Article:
In the course of an interesting musing about the constitutionality of the mandate, Ezra Klein makes what seems to me to be a slightly odd prediction:Now the individual mandate is traveling through the courts. A judge appointed by Bill Clinton has ruled it constitutional. A judge appointed by Ronald Reagan has signaled that he might do the opposite. Last week, Bill Dailey asked whether I truly believed the Supreme Court part of this cynical dance. And the answer is yes, I do.
That doesn't mean I think the Supreme Court will rule the mandate unconstitutional. Coming on the heels of Citizens United, that would spark a tremendous confrontation between the Democratic Party, the Democratic president, and the Supreme Court of the United States. There are good reasons for them to prefer avoiding that outcome. They may try to split the difference, offering a limited ruling requiring slight tweaks to the mandate.
But the evidence on past Supreme Court decisions, the heavily political process through which Supreme Court justices are now chosen, and our intuition -- the Supreme Court is full of human beings, and human beings have biases -- should make us very skeptical of claims that the Supreme Court is somehow removed from politics, or that the same partisan forces that turned the individual mandate from a conservative idea into a conservative bete noire are not behind the arguments now playing out in the courts.
To put it slightly differently, I have no concerns about the abstract constitutionality of the individual mandate. Insofar as I have any concerns, they're about the partisan leanings of the Supreme Court's current occupants.
How the hell did McArdle get from "partisan leanings" to "political worries"? Klein says the Court is controlled by partisan conservatives, basing his assessment on the heavy vetting for political purity in the appointment process, The Supreme Court and the Attitudinal Model Revisited, and the tendency of people to believe what they want to believe. McArdle bases her opinoin on her false belief that health care reform is unpopular in the US.
I assume that the Supreme Court will be extremely reluctant to strike down the individual mandate, for a whole host of reasons.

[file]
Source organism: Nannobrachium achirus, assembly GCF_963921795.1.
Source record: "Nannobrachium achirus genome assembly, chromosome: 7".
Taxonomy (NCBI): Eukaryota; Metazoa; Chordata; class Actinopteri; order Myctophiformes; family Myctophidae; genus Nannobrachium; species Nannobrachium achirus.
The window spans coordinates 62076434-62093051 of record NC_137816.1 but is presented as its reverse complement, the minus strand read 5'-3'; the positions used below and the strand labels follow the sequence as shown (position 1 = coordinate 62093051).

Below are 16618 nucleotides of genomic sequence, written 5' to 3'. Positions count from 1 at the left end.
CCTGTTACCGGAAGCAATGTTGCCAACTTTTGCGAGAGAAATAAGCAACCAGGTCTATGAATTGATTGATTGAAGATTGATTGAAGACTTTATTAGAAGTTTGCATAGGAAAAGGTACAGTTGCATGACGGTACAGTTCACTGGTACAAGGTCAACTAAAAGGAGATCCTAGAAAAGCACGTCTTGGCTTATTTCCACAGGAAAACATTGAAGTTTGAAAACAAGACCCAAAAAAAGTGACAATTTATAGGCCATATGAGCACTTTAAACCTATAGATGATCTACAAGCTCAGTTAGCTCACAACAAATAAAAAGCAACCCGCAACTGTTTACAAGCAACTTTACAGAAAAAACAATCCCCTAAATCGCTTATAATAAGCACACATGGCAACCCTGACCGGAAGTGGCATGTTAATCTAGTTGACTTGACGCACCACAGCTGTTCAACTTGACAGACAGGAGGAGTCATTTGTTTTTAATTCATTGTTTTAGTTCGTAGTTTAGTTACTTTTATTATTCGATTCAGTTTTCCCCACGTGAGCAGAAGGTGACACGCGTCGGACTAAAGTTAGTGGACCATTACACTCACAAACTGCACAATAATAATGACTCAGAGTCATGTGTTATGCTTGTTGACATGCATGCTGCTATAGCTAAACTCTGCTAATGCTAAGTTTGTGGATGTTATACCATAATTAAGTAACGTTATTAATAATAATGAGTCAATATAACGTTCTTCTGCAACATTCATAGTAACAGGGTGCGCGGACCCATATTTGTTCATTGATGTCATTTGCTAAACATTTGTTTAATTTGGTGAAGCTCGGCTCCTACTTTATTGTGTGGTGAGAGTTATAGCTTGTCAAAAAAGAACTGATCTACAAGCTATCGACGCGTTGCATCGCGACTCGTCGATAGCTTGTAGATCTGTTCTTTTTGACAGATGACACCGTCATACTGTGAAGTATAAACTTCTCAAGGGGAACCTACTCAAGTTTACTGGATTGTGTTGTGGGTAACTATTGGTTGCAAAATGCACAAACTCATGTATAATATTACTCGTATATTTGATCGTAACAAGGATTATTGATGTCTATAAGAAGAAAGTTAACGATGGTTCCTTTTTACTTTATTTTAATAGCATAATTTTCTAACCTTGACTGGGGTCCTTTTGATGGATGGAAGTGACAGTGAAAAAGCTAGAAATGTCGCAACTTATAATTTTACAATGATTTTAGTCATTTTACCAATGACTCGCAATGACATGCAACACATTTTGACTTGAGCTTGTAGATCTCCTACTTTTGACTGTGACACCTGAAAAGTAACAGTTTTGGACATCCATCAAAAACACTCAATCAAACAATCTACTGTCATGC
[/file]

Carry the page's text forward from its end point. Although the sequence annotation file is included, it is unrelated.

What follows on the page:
Unlike Klein, McArdle does not provide those reasons.
But I do not think that political worries will be among them, because the mandate is extremely unpopular. Nor do I believe that the Supreme Court justices will be checked by the fear of "a tremendous confrontation between the Democratic Party, the Democratic president, and the Supreme Court of the United States."
Actually, I don't either. Conservatives can't envision the possibility that they are wrong, since obedience depends on the assumption of infallibility and they must obey someone.
Ezra seems to be envisioning something along the lines of FDR's court-packing showdown, which culminated in "the switch in time".
Klein stated partisan leaning. Why can't McArdle understand that?
This seems unlikely in the extreme, for several reasons:
[snip--straw man duly attacked and defeated, rah rah]
The Supreme Court is worried about the legitimacy of its own institution,
What the hell? Where did that come from?
but I see no evidence that a ruling invalidating the mandate would jeopardize that legitimacy. Yes, it would piss off a lot of Democrats, but I doubt the majority of the court really cares all that much.
Which contradicts everything else she wrote and proves Klein's post.
I am starting to wonder if I have been unduly critical of McArdle. Perhaps she has suffered from some sort of brain tumor or stroke or brain cloud. Perhaps one day she will collapse in front of the Watergate Building and everyone will say, "I bet you're sorry now, picking on that poor, brain-dead woman!"
Perhaps, my friends. Perhaps.